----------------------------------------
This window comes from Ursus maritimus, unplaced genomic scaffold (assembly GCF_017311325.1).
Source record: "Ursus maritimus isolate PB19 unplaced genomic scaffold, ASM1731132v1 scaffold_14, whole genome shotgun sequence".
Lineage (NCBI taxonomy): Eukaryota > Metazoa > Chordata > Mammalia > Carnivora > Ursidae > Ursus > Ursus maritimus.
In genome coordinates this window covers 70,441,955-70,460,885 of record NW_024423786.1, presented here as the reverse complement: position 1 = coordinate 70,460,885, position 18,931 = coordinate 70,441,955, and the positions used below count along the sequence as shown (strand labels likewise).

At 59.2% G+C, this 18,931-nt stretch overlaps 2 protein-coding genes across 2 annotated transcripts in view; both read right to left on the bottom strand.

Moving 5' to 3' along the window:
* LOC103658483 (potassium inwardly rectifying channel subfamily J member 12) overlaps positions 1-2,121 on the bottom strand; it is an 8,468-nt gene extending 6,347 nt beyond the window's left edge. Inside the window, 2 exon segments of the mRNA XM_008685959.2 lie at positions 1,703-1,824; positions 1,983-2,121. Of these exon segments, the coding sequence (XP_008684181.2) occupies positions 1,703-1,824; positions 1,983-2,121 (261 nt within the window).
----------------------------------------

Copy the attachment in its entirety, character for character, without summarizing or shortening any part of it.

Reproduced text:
This window comes from Ursus maritimus, unplaced genomic scaffold (assembly GCF_017311325.1).
Source record: "Ursus maritimus isolate PB19 unplaced genomic scaffold, ASM1731132v1 scaffold_14, whole genome shotgun sequence".
Lineage (NCBI taxonomy): Eukaryota > Metazoa > Chordata > Mammalia > Carnivora > Ursidae > Ursus > Ursus maritimus.
In genome coordinates this window covers 70,441,955-70,460,885 of record NW_024423786.1, presented here as the reverse complement: position 1 = coordinate 70,460,885, position 18,931 = coordinate 70,441,955, and the positions used below count along the sequence as shown (strand labels likewise).

At 59.2% G+C, this 18,931-nt stretch overlaps 2 protein-coding genes across 2 annotated transcripts in view; both read right to left on the bottom strand.

Moving 5' to 3' along the window:
* LOC103658483 (potassium inwardly rectifying channel subfamily J member 12) overlaps positions 1-2,121 on the bottom strand; it is an 8,468-nt gene extending 6,347 nt beyond the window's left edge. Inside the window, 2 exon segments of the mRNA XM_008685959.2 lie at positions 1,703-1,824; positions 1,983-2,121. Of these exon segments, the coding sequence (XP_008684181.2) occupies positions 1,703-1,824; positions 1,983-2,121 (261 nt within the window).